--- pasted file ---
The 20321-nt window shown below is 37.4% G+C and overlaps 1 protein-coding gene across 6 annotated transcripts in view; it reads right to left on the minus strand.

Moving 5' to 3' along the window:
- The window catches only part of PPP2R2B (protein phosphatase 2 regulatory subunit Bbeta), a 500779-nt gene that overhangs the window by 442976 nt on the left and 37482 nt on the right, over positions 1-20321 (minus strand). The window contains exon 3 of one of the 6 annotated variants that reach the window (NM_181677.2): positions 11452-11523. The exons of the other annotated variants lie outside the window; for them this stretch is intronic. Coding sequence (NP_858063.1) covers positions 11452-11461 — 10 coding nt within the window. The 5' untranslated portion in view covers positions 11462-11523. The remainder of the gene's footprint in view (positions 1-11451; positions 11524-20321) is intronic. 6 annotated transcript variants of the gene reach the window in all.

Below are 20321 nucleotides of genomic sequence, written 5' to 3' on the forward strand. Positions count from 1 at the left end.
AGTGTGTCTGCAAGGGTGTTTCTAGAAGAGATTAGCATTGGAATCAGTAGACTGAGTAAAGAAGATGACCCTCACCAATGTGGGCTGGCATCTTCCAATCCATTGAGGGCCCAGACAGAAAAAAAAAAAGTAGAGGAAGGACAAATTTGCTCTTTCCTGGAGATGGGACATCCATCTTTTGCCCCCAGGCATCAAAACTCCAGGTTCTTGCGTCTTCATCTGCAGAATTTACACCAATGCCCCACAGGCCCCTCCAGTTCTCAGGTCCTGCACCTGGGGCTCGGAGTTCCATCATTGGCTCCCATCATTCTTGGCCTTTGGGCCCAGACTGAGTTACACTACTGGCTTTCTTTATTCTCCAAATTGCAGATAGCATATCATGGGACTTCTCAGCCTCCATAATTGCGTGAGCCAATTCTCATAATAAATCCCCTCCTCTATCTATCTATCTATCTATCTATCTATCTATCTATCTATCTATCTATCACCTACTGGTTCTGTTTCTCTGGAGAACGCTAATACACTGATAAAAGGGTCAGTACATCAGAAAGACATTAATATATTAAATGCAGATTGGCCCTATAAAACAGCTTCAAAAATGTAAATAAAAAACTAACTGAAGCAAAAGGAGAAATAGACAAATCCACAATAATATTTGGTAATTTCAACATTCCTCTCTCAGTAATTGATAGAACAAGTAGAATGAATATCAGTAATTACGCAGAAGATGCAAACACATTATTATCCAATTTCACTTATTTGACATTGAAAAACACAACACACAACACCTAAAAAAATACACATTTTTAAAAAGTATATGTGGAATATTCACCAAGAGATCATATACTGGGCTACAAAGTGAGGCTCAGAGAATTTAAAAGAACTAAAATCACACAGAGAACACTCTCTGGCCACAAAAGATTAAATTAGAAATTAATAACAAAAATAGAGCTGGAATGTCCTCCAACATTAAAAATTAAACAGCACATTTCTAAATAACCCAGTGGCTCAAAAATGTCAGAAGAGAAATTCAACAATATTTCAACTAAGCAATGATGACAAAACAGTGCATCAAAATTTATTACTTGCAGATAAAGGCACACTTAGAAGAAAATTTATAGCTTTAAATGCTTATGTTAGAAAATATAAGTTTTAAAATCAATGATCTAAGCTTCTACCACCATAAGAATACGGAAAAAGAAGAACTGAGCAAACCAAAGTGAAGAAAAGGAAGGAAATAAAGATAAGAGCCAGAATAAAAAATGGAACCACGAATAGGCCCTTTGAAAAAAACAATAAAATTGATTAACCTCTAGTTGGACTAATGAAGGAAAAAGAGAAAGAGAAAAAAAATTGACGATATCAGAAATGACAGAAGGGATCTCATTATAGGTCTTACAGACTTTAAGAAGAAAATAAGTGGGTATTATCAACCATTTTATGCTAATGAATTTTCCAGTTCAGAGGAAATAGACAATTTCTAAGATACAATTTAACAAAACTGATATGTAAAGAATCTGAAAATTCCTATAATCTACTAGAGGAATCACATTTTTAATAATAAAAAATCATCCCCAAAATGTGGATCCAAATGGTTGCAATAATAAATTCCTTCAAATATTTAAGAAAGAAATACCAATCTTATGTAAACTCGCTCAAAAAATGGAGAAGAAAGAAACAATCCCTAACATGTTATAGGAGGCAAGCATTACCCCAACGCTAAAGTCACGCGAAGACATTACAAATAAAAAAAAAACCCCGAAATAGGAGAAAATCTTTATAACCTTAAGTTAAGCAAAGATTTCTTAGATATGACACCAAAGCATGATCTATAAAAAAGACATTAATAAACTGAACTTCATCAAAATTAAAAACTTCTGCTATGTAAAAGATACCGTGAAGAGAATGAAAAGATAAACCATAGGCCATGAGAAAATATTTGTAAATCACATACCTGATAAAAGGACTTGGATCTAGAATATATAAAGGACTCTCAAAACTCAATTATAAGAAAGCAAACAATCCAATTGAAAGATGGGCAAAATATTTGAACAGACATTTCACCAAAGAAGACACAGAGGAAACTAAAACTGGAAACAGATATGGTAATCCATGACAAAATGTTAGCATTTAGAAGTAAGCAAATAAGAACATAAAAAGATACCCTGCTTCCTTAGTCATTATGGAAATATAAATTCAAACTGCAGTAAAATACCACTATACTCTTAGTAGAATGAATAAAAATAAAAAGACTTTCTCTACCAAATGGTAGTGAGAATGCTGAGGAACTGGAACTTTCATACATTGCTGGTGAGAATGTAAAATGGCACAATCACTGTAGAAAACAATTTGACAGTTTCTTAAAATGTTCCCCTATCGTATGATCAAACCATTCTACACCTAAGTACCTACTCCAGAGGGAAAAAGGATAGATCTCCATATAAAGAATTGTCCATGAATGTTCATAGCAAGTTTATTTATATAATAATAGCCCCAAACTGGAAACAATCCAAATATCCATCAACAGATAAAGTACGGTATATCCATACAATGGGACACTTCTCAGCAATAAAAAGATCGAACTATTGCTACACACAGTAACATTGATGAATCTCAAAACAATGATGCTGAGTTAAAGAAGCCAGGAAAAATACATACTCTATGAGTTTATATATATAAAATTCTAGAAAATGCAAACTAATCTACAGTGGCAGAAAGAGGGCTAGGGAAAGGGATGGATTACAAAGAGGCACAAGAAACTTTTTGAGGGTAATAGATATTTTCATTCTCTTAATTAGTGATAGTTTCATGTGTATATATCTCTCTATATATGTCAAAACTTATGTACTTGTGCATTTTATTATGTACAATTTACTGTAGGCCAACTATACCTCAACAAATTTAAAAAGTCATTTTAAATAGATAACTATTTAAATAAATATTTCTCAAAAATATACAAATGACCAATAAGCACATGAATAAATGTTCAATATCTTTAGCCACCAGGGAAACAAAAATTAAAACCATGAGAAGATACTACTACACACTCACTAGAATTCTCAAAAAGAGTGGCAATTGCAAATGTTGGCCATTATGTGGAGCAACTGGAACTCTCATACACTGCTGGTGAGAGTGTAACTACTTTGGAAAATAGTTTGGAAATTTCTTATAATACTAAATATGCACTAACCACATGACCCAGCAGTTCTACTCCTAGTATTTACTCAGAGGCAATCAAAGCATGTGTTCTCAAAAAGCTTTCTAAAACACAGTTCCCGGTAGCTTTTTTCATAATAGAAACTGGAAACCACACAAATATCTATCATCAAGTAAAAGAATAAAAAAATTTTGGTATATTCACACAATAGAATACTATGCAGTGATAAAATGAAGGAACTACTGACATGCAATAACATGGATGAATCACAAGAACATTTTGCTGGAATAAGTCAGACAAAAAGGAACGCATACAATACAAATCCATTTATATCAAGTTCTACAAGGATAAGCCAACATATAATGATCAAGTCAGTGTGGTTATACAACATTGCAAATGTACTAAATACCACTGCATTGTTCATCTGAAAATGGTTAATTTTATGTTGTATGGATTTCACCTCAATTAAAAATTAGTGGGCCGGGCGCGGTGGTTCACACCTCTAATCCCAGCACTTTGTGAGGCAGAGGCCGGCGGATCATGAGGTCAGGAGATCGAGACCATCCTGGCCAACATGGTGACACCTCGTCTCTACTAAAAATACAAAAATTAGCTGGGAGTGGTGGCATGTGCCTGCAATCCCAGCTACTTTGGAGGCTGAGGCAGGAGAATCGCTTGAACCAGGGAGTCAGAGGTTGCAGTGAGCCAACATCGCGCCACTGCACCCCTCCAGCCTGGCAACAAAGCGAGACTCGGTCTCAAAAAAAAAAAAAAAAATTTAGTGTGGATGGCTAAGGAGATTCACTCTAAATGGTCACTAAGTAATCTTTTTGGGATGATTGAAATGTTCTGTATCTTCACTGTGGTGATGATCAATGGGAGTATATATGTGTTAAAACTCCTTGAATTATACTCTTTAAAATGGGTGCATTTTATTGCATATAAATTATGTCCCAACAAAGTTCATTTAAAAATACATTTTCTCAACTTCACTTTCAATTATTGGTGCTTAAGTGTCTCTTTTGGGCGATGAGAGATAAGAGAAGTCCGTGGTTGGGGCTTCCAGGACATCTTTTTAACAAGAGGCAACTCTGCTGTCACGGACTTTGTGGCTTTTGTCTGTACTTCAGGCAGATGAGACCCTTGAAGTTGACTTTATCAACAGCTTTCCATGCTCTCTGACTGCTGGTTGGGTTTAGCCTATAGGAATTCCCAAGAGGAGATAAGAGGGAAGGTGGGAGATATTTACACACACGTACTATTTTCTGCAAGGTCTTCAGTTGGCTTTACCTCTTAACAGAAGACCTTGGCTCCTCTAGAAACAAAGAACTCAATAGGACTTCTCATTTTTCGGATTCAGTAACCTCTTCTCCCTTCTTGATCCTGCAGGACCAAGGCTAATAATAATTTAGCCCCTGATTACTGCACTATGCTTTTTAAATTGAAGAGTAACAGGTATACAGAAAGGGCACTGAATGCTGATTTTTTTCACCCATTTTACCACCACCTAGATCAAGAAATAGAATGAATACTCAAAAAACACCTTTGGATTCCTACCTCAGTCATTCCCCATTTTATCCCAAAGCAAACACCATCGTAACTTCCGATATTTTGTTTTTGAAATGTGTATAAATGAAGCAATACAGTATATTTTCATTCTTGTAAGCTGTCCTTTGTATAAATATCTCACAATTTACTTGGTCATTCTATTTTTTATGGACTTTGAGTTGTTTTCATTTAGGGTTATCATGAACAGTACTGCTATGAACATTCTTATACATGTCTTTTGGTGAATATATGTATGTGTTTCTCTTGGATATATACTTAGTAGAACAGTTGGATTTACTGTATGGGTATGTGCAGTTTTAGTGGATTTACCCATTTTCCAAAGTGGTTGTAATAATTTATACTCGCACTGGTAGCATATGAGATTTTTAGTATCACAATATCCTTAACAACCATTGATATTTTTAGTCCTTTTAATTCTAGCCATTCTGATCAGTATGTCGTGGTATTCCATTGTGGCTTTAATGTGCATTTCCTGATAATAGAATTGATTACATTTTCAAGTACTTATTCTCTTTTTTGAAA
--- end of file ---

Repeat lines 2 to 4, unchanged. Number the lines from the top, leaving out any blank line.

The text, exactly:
Moving 5' to 3' along the window:
- The window catches only part of PPP2R2B (protein phosphatase 2 regulatory subunit Bbeta), a 500779-nt gene that overhangs the window by 442976 nt on the left and 37482 nt on the right, over positions 1-20321 (minus strand). The window contains exon 3 of one of the 6 annotated variants that reach the window (NM_181677.2): positions 11452-11523. The exons of the other annotated variants lie outside the window; for them this stretch is intronic. Coding sequence (NP_858063.1) covers positions 11452-11461 — 10 coding nt within the window. The 5' untranslated portion in view covers positions 11462-11523. The remainder of the gene's footprint in view (positions 1-11451; positions 11524-20321) is intronic. 6 annotated transcript variants of the gene reach the window in all.

Below are 20321 nucleotides of genomic sequence, written 5' to 3' on the forward strand. Positions count from 1 at the left end.